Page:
A prominent Baltimore city councilman is raising questions about a possible merger of emergency and non-emergency workers in a shared dispatch center, with labor leaders worrying that the idea could be a precursor to stripping dozens of employees of union representation.
Councilman Bernard C. "Jack" Young, a leading candidate for City Council president, has called for a hearing on a plan to combine the city's 311 and 911 call centers, which officials say is in early stages of discussion. Brenda J. Clayburn, president of the City Union of Baltimore, which represents police dispatchers and other city employees, said she urged Young to call the hearing as rumors spread among workers.
Young's sister, Cynthia Young, is a city 311 operator who earns about $36,000 annually, records show. Young said he requested the hearing after urging from union leaders and had not discussed it with his sister. He is the head of the council committee that oversees public safety, but on Monday asked the Judiciary and Legislative Committee to handle the investigative hearing to avoid the appearance of a conflict of interest.
City administrators say they see an opportunity to improve the effectiveness of the call center. Currently, police dispatchers handle most 911 calls, fielding 1.25 million calls last year and rerouting fire-related calls to their fire counterparts. But police operators do not have appropriate training to handle all of those calls, in violation of a state requirement, officials say. Separately, the city has a 311 call center, where employees handle non-emergency calls and requests for city services. Their hours were recently scaled back amid budget cuts.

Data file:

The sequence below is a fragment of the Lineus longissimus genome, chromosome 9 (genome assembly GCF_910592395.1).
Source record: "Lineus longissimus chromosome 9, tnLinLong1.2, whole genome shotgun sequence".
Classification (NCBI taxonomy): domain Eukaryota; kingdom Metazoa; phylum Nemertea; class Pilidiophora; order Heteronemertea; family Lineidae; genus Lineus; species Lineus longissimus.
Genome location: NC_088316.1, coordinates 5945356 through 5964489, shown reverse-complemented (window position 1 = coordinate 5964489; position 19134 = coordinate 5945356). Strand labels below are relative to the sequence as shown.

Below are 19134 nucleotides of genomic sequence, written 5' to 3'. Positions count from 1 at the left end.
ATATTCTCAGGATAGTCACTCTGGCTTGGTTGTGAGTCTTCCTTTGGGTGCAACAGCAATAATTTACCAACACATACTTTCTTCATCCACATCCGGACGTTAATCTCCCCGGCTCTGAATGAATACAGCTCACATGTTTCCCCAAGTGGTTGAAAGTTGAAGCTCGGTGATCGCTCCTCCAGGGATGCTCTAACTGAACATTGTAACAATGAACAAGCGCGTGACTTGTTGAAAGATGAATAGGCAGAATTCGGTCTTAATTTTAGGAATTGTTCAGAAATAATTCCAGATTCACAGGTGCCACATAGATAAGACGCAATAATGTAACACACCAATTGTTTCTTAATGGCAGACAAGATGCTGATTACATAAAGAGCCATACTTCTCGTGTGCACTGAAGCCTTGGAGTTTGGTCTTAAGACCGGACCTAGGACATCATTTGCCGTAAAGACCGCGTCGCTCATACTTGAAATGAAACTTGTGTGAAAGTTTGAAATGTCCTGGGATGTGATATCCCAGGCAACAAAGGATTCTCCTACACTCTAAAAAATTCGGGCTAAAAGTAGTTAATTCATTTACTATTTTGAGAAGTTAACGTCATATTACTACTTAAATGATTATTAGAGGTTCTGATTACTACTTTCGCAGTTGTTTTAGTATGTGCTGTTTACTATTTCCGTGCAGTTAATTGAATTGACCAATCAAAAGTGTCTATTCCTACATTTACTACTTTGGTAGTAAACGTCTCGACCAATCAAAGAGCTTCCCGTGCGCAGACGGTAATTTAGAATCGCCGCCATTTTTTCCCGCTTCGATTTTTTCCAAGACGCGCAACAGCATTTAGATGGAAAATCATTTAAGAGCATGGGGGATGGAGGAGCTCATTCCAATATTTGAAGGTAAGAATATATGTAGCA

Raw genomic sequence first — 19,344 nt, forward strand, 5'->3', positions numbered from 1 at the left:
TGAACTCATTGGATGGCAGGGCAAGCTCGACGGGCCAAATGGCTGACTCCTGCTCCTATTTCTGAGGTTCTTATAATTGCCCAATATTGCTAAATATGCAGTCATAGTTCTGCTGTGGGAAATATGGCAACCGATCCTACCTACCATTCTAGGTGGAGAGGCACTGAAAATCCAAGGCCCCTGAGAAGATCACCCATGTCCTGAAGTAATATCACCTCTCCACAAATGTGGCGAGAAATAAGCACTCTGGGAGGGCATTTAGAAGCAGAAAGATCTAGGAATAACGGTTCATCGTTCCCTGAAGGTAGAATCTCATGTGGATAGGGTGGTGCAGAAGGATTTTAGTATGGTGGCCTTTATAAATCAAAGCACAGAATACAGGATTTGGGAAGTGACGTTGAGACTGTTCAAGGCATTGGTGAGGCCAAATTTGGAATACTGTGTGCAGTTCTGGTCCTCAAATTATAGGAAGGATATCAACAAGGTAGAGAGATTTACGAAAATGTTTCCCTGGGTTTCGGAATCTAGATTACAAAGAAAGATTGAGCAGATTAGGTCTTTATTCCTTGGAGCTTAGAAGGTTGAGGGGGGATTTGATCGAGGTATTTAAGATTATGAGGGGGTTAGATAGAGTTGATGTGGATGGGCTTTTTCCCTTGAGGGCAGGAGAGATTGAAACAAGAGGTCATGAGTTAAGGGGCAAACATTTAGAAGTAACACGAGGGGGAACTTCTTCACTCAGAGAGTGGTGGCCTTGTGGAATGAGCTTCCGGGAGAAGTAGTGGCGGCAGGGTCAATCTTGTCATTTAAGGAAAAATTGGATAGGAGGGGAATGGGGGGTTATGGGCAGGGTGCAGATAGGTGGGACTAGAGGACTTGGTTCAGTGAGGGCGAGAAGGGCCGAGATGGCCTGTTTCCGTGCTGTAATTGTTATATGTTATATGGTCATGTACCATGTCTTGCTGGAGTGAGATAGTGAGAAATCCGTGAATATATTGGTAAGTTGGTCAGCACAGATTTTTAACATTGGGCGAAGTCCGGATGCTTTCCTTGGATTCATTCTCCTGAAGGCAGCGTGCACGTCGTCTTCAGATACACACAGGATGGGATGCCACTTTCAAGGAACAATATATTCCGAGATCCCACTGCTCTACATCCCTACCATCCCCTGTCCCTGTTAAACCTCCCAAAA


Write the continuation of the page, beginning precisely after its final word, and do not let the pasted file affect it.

Fire Chief James Clack said he would like to see a system similar to Minneapolis', where he worked previously, with 911 operators trained to handle all calls and make referrals to specialized fire and police dispatchers who would coordinate a response from those agencies.
"This really isn't an efficiency move - it would be an effectiveness move," Clack said in an interview. "I think [operators and dispatchers perform] two different jobs, and I think two distinct jobs."
But such a revamping of the system would not come easily. A $1.3 million plan to modernize New York City's 911 system has taken two years longer than expected and is well over budget, according to news reports.
Clack did not address the 311 system - which is not unionized - among his suggestions, but officials said it is being considered.
Clayburn, whose union represents police dispatchers, said when the city created the 311 call system several years ago, it moved the employees under the umbrella of the Mayor's Office of Information Technology and stripped away their union representation. She fears officials are exploring a way to swallow more employees.
"We call that union-busting," she said. "The problem with this is that no one has sat down to talk to the union or even ask our ideas."
Scott Peterson, a spokesman for Mayor Sheila Dixon, said it was "way too early in the process" to address union concerns. "There's a lot of distance to go and a lot of decisions left to be made."
In a council resolution introduced Monday, Young proposed summoning Clack, Police Commissioner Frederick H. Bealefeld III and the acting director of the mayor's Office of Information Technology to discuss possible changes.